I get a lot more out of a task or an activity if I have purpose and some goals – it gives me more enjoyment. How about you? Riding a pump track was something fun I did with the kids but now that I have more insight about the purpose of pump tracks and what they can offer my riding – I love them!
In our prevoius story – The Ups of Pump Tracks – we learnt that riding pump tracks will give you a feel for balance. How both your bike and body react as you ride over the differing terrain, slopes, rollers and corners etc. That improved feel and confidence may be all you want from riding a pump track and that is great. However if you want more, pump tracks can offer you more…
Ultimately gaining and refining skills on the pump track (such as cornering and pumping) will help you learn how to use the terrain to get smoothness, flow and a more constant speed into your ride. Do you have a riding style where you ride heavy and thud over obstacles? Or are you more the slowdown when you come to an obstacle or change in the terrain type? With improved pump track skills you will develop a more flowing style where you will start to glide over obstacles and changes in terrain, be able to maintain a more constant speed and improve your control on the bike.
Sound good? Then lets get you started!
Pump Track Skills – Cornering
Pump tracks are a great safe environment to have a ‘play’. Do not expect to perfect or ace these skills on your first attempt. But like most things, if you give something time, if you practise, the improvement and the rewards will come.
First you need to set up for the task.
Set up – the bike
- Do your 30 second pre-ride check, make sure your bike is safe to ride. You may like to drop your seat so it is not in the way as you change the position of your hips. This may be helpful while you are learning the skill. However if you want these pump track skills to be transferable to your other riding then you should move your seat back up to its normal position once you have the feel for the skill. Alternatively just keep the seat at its normal riding height.
Set up – the rider
- Riding position – You need to ride in the ‘A’ position with a strong core and loose limbs. Your chest should be open and your arms in the relaxed ‘C’ shape. Your legs need to be loose and relaxed to allow for movement at the hip, knee and ankle joints. Basically you are using your chi riding platform. See Tip 1 – Riding position, Tip 2 – Core control, Tip 4- Breathing. You are working towards riding a pump track without sitting on the seat of your bike. That is you will have 2 points of contact with your bike; your feet on the pedals and hands on the handlebars.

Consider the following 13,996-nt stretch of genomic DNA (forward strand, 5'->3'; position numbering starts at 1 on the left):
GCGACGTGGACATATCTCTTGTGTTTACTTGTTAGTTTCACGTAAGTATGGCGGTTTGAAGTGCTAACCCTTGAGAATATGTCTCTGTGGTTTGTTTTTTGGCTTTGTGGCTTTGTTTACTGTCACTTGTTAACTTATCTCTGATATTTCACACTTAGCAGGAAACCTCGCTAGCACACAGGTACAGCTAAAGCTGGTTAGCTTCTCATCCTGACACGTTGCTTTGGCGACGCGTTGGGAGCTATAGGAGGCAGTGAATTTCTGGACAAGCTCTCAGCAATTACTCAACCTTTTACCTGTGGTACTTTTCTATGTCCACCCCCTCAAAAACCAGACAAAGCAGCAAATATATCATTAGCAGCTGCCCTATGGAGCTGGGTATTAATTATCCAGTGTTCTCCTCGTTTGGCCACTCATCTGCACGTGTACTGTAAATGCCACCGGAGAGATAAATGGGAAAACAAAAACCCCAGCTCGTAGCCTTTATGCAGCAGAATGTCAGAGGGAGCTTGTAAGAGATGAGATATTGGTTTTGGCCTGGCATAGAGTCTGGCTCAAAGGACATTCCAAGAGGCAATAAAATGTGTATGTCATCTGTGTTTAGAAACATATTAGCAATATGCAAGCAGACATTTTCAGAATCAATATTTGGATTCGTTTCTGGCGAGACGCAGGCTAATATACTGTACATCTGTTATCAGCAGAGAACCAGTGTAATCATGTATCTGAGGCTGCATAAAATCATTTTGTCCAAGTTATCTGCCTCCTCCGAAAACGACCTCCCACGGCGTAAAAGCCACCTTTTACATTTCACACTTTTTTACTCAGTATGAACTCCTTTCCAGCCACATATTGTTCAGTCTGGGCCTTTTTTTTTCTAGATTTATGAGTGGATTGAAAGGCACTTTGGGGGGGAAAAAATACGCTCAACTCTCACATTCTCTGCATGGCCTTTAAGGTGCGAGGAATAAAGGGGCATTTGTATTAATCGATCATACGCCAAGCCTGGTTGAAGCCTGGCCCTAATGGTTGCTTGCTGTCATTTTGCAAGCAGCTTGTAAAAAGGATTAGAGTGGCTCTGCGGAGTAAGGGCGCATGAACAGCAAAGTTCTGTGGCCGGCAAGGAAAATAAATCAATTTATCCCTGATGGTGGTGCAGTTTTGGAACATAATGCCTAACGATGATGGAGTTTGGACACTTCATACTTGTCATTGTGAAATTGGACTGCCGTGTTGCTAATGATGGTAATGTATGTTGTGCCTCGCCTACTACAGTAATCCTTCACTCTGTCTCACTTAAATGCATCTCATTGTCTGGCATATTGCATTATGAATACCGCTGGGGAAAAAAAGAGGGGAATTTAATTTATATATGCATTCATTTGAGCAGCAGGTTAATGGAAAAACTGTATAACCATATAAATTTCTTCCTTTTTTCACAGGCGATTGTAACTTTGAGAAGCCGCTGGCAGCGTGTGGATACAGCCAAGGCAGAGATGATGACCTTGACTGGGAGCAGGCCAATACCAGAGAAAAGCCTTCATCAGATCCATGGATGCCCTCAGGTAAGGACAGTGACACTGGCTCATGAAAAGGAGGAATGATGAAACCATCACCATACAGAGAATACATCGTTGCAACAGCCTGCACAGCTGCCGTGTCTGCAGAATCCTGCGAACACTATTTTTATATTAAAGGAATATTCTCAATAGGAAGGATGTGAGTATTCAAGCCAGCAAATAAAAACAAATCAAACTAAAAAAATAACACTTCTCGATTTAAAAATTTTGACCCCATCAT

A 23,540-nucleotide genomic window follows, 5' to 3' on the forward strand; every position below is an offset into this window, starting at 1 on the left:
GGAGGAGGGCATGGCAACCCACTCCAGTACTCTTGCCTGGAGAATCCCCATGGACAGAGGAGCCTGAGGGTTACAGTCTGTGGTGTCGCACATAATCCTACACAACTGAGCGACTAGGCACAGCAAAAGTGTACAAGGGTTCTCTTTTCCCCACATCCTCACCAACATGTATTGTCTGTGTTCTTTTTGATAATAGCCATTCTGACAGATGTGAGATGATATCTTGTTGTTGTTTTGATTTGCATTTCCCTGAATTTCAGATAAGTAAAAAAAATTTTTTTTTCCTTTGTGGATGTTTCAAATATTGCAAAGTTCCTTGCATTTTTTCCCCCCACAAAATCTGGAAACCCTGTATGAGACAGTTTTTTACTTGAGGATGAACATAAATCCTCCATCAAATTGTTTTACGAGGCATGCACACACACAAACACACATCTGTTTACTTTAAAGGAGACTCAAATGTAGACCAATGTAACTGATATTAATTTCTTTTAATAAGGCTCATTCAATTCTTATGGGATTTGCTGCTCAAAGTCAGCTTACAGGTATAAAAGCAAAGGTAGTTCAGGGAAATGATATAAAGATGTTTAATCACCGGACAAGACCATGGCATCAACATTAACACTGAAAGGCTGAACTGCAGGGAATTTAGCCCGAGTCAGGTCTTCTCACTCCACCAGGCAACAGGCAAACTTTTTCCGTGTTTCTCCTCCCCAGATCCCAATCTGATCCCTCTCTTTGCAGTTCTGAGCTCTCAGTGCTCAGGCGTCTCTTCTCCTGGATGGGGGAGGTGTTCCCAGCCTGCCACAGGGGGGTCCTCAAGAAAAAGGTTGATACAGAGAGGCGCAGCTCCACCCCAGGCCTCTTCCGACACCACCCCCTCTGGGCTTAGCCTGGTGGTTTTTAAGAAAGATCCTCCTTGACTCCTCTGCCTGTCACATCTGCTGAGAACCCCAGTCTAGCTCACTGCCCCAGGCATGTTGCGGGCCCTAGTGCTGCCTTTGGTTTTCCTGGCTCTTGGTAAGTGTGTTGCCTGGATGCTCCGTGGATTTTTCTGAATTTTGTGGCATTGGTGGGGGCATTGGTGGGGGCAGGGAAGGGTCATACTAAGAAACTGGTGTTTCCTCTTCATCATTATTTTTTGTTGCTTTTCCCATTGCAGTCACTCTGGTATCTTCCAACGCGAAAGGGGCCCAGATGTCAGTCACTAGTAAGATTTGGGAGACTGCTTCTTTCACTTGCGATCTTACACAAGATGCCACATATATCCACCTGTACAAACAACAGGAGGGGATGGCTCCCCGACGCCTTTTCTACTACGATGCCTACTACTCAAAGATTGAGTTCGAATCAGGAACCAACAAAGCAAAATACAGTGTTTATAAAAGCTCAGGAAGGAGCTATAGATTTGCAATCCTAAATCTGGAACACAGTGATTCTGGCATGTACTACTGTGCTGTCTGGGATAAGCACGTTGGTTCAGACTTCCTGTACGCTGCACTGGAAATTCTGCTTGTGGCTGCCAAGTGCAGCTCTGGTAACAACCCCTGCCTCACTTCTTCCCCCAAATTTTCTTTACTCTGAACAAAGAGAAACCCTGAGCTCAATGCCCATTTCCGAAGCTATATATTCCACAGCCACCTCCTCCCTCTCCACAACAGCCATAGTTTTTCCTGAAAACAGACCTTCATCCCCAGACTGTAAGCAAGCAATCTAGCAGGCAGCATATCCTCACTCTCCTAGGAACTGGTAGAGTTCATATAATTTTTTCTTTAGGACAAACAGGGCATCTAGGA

- Riding line – Your head needs to be up and you need to be looking ahead (1 to 2 metres) and chosing your riding line. Look where you want to ride.
If your set up is sorted, lets get into the task.
Cornering – pump tracks often have lovely ‘c’ shaped corners for you to use to gain confidence and skills in cornering. Make sure you ride the pump track in both directions so you get practise at cornering to the left and the right. Here are some things for you to try and work towards with your cornering;
- As mentioned above keep your head up and look ahead into the corner. Your head leads and your shoulders and trunk (upper body) will naturally follow. When in the corner look ahead through the corner and out through the exit.
- Try and make the corner as large as possible – this will ensure you start to use as much of the track as possible – you will start to use the berms.
Have a go at leaning the bike into the corner. Start small and just get the feel.
- To understand how to lean you need to understand balance. To keep balance your centre of mass (think of your centre of mass as your tummy button) has to be over your base of support. If your centre of mass moves outside your base of support you will lose your balance. Try this to help your understanding – stand with both your feet on the ground. Keeping your body straight lean forward from the ankles – what happened? You took a step, I hope. When you leaned forward your centre of mass moved outside your base of support and you needed to react by taking a step to get your base of support back under your centre of mass – to keep your balance. We do this every time we take a step in walking.
- In biking, our bike pedals (and the area between them) = our base of support, so we have to keep of centre of mass over this pedal area.. Therefore when we lean our bike we need to alter the position of our centre of mass to match the base of support – to keep balance. Ladies we need to get our hips on the move here – move your hips out and away from the bike seat to bring your centre of mass over the base.
- To help you achieve your lean
- lean into and push weight down into the inside hand
- Try and maintain speed throughout the corner
When you ride a pump track don’t feel like you need to practise all the parts of cornering. Initially you may like to focus on just one, or some of the points above. As your feel and skills improve all the parts will start to come together.
I am having heaps of fun on the pump track working on my lean and cornering and my skills are improving. So find a pump track near you and join me.
Thanks for reading. Used together our stories and resources support you to achieve and develop as a rider.
goRide is a shared journey, so we would like you to assist in guiding it along the way. Contact goRide. Your thoughts, comments or feedback are welcome. Thank you for being a part of the goRide way.